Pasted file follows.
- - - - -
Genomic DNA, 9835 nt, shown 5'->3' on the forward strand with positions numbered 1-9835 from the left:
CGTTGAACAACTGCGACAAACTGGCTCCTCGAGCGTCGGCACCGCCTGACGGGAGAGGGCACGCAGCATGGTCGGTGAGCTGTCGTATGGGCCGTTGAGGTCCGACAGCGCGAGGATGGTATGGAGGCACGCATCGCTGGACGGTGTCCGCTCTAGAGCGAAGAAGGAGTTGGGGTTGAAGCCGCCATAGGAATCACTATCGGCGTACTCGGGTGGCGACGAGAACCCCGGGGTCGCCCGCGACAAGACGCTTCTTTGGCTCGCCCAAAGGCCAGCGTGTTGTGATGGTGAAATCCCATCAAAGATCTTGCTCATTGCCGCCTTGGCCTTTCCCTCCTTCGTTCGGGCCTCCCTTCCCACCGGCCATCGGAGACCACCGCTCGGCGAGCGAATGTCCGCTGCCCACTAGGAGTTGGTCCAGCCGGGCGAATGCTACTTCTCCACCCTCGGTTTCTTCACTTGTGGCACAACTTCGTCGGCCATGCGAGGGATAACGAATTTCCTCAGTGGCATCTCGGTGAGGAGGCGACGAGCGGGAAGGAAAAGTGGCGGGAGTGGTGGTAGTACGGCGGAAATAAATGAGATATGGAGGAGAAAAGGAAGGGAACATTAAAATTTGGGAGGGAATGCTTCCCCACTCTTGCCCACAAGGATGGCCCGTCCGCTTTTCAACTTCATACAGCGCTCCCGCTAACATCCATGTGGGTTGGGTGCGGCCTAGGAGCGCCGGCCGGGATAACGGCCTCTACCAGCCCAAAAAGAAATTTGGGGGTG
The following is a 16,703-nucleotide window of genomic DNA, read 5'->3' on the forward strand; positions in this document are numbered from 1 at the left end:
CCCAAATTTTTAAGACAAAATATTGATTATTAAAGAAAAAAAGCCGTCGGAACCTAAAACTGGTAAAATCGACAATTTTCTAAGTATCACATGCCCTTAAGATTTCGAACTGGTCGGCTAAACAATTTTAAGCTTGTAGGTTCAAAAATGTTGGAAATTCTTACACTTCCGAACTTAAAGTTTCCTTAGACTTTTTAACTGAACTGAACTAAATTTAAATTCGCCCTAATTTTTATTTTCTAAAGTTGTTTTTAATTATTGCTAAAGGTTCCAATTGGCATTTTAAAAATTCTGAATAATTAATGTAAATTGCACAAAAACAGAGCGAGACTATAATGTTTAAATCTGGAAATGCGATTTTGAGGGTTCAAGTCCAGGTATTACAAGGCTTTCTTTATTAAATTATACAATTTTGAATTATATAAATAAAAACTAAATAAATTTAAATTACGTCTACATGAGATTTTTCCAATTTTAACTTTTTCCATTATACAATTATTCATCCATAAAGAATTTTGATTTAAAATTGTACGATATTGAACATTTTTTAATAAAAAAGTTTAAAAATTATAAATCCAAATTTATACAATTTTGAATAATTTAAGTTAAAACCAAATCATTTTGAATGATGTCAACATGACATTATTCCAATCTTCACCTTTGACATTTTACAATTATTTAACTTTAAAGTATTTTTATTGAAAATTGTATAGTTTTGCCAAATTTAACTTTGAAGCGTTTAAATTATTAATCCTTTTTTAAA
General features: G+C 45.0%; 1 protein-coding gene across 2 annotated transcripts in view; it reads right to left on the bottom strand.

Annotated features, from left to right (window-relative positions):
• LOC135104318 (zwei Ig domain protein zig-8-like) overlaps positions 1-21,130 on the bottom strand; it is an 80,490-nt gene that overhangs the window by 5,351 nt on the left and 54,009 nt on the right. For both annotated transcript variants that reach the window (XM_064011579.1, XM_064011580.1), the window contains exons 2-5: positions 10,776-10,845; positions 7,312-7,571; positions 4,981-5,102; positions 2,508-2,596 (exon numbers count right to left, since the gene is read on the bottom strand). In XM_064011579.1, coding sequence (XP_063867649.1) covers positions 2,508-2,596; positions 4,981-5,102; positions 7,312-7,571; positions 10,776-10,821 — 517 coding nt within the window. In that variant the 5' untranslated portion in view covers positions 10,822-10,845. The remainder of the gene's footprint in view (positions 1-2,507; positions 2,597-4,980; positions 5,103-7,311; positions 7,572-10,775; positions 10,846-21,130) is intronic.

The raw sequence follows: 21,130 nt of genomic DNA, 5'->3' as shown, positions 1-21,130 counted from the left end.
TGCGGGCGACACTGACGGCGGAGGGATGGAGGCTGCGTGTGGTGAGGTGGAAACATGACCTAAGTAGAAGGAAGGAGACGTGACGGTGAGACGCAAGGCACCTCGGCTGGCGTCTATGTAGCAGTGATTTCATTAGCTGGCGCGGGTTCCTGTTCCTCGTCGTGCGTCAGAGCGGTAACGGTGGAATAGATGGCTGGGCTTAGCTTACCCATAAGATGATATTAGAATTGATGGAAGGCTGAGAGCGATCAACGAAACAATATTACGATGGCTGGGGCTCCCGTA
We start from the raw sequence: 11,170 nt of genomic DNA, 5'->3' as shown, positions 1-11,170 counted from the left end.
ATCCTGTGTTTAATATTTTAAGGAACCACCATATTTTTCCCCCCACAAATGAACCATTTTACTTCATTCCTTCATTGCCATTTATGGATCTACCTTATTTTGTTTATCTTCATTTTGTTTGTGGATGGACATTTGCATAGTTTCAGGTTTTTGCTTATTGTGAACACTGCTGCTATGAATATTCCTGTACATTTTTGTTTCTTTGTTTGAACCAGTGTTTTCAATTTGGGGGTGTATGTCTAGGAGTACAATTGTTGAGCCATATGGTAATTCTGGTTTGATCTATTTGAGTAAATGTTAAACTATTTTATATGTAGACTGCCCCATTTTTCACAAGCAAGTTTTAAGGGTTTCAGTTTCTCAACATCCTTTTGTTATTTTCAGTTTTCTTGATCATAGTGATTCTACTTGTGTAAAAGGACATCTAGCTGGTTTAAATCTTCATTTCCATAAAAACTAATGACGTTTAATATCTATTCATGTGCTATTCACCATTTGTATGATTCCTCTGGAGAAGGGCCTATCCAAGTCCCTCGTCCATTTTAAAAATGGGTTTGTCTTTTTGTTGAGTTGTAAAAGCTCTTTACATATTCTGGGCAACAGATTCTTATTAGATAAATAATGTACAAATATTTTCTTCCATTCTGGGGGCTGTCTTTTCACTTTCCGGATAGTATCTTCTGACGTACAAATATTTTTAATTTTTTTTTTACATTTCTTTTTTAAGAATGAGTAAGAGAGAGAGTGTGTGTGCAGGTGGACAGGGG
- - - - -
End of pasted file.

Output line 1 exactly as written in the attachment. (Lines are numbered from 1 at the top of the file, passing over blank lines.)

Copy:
Genomic DNA, 9835 nt, shown 5'->3' on the forward strand with positions numbered 1-9835 from the left: